Some experienced print photographers are too dismissive of video and multimedia opportunities, a veteran visual journalist told me in an email.
The journalist messaged me privately after my post last week about the Chicago Sun-Times firing its whole photo staff. I asked the journalist if I could use the email in a blog post. We agreed I would use it but not identify the sender, who did not want to offend colleagues (so I have edited lightly to take out identifying information):
As a former staff photographer now working mostly in video, I surely empathize with the staffers who were let go, I also understand, but don’t agree with the business model that’s playing out at the Sun-Times.
While I agree that photojournalists are in fact the best-equipped members on staff to assume a visual leadership role for video, I’ve also witnessed first-hand a reluctance by newspaper staff photographers to take ownership of all things video.
Too often I’ve heard videographers referred to as camera pointers by still photographers. I’ve witnessed staff photographers operate with reckless abandon as reporter/videographers try and record natural sound or a quality A-roll interview. Until photographers develop a full respect for the medium, they can never assume the leadership role that many feel entitled to.
Photographers shouldn’t just assume they are the best-equipped to carry the torch, that torch has to be earned. Fact is, there’s much more involved to producing quality video than just best photography practices. Often, reporters are better equipped for conducting the subject interviews and are also better at identifying the storyline and doing on-camera stand-ups.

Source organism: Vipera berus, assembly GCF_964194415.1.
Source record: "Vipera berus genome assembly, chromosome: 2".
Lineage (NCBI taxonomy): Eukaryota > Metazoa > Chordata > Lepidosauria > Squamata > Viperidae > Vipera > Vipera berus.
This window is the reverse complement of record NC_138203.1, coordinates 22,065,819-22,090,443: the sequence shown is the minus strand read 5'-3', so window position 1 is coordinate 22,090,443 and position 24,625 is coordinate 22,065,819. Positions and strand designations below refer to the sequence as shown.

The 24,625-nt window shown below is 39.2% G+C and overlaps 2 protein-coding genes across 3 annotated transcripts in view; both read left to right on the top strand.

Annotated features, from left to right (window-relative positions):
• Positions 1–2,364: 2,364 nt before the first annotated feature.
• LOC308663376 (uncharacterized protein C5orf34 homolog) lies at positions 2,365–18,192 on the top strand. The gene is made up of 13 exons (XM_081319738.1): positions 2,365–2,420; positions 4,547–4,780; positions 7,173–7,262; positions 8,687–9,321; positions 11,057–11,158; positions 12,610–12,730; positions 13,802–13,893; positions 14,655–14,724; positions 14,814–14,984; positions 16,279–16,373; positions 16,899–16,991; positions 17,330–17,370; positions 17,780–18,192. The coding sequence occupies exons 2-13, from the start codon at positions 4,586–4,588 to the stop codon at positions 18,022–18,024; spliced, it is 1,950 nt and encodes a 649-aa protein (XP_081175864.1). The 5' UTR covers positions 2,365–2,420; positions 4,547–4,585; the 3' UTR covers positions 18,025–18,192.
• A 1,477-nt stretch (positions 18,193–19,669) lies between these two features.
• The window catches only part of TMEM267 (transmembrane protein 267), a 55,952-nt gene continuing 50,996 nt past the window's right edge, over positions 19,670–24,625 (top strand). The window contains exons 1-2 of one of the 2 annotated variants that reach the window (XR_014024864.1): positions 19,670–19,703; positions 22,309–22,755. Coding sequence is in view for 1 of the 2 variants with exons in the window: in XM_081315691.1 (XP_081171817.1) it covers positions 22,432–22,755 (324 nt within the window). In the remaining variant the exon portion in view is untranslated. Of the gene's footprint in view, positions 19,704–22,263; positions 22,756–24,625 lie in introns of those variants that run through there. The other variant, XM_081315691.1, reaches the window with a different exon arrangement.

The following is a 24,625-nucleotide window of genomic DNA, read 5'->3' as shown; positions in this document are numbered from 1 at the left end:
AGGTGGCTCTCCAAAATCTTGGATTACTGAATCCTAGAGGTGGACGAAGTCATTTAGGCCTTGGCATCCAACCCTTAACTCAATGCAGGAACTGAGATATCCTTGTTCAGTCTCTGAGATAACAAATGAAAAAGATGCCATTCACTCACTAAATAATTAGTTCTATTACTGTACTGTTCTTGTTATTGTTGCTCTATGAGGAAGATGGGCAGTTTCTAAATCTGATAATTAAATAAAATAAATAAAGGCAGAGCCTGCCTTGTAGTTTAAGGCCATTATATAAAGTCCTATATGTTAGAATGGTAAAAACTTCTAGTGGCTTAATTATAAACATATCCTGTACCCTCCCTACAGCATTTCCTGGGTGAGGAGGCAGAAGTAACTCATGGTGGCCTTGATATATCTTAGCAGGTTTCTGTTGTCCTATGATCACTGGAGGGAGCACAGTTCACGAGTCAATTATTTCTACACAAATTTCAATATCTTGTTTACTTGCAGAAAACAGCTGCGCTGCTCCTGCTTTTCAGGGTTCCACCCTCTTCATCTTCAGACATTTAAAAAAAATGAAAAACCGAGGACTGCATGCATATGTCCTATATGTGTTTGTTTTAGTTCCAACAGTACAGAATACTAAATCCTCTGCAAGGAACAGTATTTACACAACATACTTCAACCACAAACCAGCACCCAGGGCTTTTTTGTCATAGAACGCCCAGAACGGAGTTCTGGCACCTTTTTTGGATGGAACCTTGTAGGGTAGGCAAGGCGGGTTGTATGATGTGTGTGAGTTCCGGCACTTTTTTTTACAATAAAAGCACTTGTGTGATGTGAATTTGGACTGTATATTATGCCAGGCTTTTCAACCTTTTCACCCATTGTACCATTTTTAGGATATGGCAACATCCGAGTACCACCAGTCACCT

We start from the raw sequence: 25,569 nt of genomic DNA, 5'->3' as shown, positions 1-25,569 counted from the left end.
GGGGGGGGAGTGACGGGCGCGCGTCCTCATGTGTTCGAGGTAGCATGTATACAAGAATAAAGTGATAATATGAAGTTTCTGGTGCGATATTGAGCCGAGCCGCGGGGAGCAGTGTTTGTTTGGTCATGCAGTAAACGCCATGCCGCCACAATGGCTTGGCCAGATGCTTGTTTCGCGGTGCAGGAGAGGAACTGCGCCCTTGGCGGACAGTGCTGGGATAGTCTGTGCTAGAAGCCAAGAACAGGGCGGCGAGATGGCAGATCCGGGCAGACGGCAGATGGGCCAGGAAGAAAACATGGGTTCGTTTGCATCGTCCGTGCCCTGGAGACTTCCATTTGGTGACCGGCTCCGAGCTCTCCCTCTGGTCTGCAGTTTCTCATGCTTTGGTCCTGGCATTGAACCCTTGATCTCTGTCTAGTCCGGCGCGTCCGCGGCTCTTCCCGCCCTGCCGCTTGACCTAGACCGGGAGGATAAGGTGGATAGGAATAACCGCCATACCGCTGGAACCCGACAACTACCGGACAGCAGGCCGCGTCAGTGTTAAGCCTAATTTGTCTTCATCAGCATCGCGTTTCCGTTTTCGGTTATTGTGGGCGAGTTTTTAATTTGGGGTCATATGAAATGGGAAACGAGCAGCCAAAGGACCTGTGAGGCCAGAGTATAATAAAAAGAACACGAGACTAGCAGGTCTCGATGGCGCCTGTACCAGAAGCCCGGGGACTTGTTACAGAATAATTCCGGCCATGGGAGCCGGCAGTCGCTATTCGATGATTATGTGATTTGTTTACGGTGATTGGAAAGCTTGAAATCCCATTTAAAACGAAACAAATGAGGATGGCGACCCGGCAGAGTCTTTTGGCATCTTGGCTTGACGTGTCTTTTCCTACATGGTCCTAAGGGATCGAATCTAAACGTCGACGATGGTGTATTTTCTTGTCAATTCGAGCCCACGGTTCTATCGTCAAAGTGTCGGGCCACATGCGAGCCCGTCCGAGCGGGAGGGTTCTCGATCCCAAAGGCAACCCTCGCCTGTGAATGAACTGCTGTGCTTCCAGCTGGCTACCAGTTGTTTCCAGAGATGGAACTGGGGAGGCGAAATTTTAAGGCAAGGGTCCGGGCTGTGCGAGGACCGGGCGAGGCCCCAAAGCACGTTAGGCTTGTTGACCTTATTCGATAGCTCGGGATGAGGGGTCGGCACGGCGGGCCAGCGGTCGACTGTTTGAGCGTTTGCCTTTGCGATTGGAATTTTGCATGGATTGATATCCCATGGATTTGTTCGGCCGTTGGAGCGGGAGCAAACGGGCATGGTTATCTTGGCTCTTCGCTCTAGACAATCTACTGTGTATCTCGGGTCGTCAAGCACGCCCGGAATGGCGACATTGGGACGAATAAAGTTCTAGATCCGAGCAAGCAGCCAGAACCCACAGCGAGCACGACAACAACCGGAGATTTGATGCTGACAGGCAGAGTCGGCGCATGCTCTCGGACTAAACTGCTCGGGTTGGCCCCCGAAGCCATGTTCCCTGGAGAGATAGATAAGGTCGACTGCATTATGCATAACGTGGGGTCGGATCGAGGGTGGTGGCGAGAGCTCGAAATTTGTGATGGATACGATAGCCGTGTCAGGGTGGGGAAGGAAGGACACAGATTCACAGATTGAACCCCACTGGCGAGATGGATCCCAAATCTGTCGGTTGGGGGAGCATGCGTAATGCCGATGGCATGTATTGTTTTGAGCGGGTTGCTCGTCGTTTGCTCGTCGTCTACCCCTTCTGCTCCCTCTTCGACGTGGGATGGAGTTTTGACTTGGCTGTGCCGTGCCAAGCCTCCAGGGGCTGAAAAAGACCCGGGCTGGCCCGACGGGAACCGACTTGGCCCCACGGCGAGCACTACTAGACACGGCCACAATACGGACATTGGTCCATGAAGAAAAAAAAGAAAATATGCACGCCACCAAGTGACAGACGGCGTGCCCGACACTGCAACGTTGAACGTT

My advice to photographers would be not to act entitled but rather respect and embrace the changes that are happening in our industry. The role of a – visual journalist is to work seamlessly as a functioning member of The Team, not a lone wolf or fly on the wall whose sole mission is to get the shot for A1 or post a random photo gallery.
Instead of asking what time should I arrive on scene to get the best photograph, visual journalists should be acting as integral part of the entire story process. Does the story warrant a reporter stand-up? What kind of mic approach is necessary? Got proper exposure and white balance? It may be easy to color-correct a single still image but not so much an entire video.
Is the story going to be driven by natural sound, a character, reporter, or a combination of all three. What’s the best way to keep the story moving visually? What’s the beginning, middle, and end. Reverse storytelling? Is a slideshow the best way to capture the story?
I think a major change is needed in our approach to visuals. I believe video should be the main responsibility of photographers when possible. While I understand the necessity of having reporters shoot a lot of their own videos, I believe today’s technology provides photographers with the ability to do both under most circumstances. For example, I regularly use frame grabs from video out of a high-quality progressive scan HD DSLR Canon camera to run as still photos in the paper.
As a visual journalist who’s endured over 20 years of constant change, I regularly think video first and still photos second, often through frame grabs. In my opinion, this is undoubtedly the direction things are headed. A team approach is definitely the best approach!
I appreciate the input from someone who clearly understands both the value of visual content and the urgency of change. I don’t know whether resistance to change or a failure to change fast enough contributed to the decision at the Sun-Times. But I think every journalist, whether specializing in words or images, needs to work on building new skills. We all need to be constantly expanding and proving our value.